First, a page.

Summaries of exercise studies
In a landmark 1998 study by Dimeo et al., cancer
patients getting high dose chemotherapy and bone marrow transplants (a highly
toxic regimen that involves weeks-long hospital stays) underwent aerobic
training experienced a 25 percent reduction in diarrhea (a common side effect of
radiation), a 28 percent reduction in pain, a 15 percent reduction in low
white-blood-cell counts, a 12 percent reduction in hospital stays, as well as
significantly less fatigue and emotional distress than their sedentary
Effects of aerobic exercise on the physical performance and incidence of
treatment-related complications after high-dose chemotherapy. Blood.
Summaries of some other recent exercise
studies and links to PubMed abstracts:
- Patients getting chemotherapy received brochures about exercise. They
were later surveyed about their levels of fatigue and whether they exercised
during chemo. Patients who did not exercise were more fatigued than those
- Breast cancer patients recovering from surgery, chemotherapy and/or
radiation were guided in individualized exercise routines. Their recovery
was surveyed after the exercise program. All the patients improved in
various aspects of heart/lung function, mood or fatigue, especially those
who had received a combination of surgery, chemotherapy and radiation.
- Chemotherapy patients in a randomized trial who exercised at least 20
minutes, three times per week (a very moderate amount of exercise), were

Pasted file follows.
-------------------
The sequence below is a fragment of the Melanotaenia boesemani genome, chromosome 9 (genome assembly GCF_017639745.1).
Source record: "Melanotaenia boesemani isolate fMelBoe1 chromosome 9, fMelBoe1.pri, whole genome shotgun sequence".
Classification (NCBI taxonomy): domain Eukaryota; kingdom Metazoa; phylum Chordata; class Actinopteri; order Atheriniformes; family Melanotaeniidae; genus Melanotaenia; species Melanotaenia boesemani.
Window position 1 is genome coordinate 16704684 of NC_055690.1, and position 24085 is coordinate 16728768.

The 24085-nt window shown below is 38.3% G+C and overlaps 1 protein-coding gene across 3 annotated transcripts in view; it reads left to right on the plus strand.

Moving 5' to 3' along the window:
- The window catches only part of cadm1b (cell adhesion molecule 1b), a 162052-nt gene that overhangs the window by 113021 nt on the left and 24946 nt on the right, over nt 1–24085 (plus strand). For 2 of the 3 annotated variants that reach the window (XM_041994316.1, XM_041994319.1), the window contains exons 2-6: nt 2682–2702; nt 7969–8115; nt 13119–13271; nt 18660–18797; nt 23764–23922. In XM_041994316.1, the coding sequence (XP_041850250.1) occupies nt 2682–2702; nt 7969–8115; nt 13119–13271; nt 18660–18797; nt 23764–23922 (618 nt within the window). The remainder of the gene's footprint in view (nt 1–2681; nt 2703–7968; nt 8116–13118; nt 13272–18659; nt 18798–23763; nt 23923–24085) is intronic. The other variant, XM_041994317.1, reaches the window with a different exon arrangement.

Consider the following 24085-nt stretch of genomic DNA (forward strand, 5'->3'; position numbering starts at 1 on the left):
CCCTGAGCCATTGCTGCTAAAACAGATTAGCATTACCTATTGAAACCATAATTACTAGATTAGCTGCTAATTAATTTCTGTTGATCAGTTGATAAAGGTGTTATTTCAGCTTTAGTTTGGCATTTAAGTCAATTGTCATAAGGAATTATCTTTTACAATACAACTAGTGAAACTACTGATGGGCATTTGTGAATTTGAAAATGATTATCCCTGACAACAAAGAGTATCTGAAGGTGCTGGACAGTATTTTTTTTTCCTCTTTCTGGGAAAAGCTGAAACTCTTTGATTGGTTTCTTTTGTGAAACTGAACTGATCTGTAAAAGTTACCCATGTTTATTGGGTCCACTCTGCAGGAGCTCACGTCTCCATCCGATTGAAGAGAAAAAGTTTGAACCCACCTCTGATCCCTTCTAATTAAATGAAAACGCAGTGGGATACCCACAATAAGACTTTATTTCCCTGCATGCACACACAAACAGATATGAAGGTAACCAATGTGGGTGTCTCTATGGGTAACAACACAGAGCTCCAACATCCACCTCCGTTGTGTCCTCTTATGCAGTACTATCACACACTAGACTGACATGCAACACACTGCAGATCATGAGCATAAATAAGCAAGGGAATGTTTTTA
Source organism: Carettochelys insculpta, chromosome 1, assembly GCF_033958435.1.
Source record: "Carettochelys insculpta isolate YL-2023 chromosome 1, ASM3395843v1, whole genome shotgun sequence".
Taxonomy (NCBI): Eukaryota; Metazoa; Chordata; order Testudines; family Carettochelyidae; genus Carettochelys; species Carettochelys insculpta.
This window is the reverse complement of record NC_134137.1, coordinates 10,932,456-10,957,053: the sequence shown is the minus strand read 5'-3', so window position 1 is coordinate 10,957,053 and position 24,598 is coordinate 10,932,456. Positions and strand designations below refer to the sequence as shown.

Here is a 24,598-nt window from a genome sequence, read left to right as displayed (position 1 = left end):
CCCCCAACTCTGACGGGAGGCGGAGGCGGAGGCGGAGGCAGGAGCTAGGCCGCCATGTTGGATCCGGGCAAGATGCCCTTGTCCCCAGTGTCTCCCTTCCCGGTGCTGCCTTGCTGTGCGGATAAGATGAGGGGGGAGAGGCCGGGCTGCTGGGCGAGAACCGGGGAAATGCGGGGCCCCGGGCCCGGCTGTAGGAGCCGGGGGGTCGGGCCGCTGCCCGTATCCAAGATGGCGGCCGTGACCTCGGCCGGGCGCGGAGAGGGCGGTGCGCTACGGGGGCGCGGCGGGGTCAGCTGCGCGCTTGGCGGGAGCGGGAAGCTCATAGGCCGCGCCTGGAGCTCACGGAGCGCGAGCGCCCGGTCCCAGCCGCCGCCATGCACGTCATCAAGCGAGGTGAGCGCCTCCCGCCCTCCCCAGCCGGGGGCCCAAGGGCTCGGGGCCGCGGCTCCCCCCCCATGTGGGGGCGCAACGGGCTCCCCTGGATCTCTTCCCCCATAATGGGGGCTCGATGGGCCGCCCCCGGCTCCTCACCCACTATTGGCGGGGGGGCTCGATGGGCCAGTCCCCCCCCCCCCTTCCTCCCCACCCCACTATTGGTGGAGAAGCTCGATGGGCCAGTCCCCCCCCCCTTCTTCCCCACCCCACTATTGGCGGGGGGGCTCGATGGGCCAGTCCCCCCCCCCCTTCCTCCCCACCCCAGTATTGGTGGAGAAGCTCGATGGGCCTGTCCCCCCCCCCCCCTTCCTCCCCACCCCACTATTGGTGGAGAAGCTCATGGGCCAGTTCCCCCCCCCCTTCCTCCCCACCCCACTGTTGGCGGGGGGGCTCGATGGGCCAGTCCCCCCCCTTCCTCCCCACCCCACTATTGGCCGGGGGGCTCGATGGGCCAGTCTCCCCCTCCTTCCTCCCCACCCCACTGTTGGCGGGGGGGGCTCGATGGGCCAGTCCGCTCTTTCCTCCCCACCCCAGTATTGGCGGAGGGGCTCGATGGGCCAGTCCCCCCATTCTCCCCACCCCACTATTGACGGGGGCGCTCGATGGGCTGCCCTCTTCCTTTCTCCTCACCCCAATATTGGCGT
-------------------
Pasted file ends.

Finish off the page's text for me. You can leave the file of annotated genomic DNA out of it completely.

found to have less chemo-induced nausea than those who did less than this
amount of exercise.
- A systematic review of studies of methods to reduce fatigue in cancer
patients found that exercise was more effective in reducing fatigue than the
other interventions studied, including education, sleep promotion or
- Breast cancer patients getting chemotherapy were randomly assigned to
resistance exercise training, aerobic exercise training or no exercise
training. Aerobic exercise significantly improved percent body fat, aerobic
fitness and self-esteem; resistance exercise significantly improved muscle
strength, lean body mass, chemotherapy completion rate and self-esteem.
Quality of life, fatigue, anxiety and depression were also improved by
exercise but not significantly. Exercise did not cause lymphedema or other
adverse side effects.
- Women beginning chemotherapy for breast cancer were assigned to aerobic
exercise, resistance exercise or no exercise training. Aerobic exercise
prevented the decline in bone density usually seen during cancer
chemotherapy. This could contribute to preventing in osteoporosis in these
patients. Exercise also improved aerobic capacity and muscle strength at a
time when a decrease in fitness is usually observed.